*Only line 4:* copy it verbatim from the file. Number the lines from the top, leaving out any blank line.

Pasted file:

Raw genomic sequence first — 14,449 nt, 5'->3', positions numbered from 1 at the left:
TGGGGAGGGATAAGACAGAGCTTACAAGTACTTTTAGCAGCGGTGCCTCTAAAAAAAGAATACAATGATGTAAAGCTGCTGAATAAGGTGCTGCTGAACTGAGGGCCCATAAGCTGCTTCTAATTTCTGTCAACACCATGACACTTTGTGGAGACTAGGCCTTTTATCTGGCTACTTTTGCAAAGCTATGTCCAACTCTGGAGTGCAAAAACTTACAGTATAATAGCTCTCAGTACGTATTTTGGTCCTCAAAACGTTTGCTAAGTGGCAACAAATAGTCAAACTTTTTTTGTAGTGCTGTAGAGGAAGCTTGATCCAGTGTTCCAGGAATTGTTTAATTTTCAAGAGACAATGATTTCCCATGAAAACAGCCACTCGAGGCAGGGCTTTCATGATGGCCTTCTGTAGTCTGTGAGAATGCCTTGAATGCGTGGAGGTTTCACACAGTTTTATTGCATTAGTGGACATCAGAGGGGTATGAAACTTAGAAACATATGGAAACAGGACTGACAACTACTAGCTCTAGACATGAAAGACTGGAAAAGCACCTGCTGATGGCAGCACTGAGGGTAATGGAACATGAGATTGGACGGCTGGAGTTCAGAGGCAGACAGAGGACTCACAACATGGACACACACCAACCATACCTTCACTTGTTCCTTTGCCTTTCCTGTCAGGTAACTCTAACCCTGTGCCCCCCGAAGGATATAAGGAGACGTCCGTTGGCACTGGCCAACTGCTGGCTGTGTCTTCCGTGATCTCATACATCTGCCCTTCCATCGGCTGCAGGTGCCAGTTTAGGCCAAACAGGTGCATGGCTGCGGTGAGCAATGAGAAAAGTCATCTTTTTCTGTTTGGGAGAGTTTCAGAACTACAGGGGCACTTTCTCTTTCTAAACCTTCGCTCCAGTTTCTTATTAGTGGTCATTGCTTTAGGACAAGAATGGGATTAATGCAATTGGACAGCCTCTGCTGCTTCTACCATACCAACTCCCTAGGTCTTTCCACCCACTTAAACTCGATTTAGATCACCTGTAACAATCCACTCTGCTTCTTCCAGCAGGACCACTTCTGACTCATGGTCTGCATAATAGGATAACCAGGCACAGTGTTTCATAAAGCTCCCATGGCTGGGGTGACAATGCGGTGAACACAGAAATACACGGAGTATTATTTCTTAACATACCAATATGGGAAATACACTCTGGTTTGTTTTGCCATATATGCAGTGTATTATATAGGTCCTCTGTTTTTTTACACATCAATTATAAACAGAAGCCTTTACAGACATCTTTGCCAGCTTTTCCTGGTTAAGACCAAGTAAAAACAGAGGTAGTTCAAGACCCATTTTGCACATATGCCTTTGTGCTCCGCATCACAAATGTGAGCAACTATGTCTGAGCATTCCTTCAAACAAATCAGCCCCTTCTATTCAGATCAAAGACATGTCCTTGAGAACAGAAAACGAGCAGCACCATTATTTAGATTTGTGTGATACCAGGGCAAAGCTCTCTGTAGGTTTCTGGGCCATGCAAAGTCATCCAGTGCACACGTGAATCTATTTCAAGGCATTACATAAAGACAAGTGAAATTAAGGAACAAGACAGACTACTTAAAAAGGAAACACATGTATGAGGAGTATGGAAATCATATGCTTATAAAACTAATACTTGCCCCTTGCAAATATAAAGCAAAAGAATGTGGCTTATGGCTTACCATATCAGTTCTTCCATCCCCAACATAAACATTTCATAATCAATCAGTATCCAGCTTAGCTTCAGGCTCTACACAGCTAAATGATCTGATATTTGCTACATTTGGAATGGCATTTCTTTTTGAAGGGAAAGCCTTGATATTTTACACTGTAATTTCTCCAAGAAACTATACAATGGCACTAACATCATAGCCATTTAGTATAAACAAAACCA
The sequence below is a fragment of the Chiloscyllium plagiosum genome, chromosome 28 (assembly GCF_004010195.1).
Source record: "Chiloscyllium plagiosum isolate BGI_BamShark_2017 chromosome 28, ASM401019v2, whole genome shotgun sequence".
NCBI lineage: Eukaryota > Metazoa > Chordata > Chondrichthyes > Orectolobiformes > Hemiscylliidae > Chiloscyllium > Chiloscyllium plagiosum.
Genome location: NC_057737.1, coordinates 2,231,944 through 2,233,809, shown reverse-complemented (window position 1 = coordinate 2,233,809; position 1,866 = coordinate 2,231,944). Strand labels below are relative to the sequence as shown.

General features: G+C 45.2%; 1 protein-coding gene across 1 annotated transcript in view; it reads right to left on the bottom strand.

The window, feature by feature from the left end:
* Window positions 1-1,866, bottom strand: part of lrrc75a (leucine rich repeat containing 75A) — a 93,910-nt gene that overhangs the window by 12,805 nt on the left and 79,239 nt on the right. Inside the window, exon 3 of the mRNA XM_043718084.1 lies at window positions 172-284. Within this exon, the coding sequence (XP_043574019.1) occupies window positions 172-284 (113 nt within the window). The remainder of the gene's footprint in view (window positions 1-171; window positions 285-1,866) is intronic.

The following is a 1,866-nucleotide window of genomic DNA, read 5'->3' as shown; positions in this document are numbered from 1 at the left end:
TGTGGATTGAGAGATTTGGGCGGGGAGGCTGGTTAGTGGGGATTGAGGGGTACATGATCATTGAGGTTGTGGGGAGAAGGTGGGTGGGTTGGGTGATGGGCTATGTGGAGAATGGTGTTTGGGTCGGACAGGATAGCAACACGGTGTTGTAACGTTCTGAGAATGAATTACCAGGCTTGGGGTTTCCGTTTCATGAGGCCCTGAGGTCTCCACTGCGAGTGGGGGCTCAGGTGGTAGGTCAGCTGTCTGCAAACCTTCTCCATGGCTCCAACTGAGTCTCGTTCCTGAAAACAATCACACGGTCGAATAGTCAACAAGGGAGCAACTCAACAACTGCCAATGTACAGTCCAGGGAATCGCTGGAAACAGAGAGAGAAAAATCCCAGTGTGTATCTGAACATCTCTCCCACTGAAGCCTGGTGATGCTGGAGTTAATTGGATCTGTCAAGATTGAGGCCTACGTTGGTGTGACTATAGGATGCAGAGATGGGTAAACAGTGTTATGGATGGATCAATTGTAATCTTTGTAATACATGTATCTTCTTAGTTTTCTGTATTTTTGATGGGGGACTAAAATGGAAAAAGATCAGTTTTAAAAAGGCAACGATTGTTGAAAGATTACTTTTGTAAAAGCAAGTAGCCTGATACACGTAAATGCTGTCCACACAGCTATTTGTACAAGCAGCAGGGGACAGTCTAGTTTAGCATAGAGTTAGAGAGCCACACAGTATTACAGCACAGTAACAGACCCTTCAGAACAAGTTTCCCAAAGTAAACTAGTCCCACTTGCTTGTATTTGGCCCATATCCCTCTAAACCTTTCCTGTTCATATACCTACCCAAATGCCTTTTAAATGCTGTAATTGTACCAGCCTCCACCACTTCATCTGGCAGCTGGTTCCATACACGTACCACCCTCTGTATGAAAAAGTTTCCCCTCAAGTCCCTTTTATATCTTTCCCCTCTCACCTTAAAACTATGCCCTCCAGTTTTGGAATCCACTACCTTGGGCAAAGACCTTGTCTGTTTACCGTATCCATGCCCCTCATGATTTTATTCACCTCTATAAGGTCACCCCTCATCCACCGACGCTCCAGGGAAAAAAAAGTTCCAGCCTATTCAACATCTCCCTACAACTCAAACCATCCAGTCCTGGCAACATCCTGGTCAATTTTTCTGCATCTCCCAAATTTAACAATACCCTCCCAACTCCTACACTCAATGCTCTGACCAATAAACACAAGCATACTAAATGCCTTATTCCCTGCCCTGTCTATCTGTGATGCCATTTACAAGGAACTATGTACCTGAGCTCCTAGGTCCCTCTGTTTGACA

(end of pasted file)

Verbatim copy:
Source record: "Chiloscyllium plagiosum isolate BGI_BamShark_2017 chromosome 28, ASM401019v2, whole genome shotgun sequence".